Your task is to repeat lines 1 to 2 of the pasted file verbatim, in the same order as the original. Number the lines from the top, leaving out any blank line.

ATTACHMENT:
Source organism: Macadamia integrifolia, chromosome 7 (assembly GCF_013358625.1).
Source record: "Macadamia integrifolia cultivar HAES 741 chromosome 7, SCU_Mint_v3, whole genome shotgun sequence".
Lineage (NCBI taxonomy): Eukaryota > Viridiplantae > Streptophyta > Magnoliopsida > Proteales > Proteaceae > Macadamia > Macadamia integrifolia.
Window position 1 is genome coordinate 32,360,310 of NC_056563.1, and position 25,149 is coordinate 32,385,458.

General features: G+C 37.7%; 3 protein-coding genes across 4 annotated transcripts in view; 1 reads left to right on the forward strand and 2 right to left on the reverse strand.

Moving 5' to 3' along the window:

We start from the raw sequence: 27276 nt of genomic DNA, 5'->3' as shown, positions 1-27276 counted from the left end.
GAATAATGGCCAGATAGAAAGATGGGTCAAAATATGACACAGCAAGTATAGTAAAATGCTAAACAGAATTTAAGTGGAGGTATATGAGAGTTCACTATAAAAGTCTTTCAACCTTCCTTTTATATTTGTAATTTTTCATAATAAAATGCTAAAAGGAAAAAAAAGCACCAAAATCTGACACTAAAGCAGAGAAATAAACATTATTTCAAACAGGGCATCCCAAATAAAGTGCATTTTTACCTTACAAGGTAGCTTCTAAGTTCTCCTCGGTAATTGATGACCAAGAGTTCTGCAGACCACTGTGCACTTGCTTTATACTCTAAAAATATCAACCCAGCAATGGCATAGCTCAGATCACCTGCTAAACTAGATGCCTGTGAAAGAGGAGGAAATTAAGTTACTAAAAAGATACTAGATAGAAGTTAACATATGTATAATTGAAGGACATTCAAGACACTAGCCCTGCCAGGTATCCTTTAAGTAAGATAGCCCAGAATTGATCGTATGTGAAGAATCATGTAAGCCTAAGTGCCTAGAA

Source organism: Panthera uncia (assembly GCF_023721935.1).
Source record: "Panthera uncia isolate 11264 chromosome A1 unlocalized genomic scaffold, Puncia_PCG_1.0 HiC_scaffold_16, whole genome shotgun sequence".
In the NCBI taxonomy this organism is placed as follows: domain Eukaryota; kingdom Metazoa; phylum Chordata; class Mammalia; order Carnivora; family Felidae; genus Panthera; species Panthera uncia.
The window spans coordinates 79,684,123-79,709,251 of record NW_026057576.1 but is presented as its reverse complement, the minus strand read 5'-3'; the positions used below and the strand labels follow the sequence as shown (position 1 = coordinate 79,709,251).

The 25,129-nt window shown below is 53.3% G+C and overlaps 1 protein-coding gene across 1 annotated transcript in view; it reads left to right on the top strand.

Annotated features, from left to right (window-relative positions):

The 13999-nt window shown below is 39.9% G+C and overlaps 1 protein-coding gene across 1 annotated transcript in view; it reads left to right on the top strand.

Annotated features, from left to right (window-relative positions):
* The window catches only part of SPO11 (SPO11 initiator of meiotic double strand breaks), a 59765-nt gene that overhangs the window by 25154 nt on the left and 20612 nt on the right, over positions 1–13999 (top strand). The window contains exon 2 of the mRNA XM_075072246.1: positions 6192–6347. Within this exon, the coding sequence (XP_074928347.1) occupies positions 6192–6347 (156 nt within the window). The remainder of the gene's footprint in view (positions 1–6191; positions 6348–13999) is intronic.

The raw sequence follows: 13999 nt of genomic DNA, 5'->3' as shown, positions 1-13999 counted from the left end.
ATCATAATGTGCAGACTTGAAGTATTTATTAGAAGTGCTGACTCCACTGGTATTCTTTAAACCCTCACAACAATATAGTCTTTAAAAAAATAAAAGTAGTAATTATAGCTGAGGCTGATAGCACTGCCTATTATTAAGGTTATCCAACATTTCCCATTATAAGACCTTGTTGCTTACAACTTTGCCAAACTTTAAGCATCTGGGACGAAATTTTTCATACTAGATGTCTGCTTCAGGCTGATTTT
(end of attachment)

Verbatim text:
Source organism: Macadamia integrifolia, chromosome 7 (assembly GCF_013358625.1).
Source record: "Macadamia integrifolia cultivar HAES 741 chromosome 7, SCU_Mint_v3, whole genome shotgun sequence".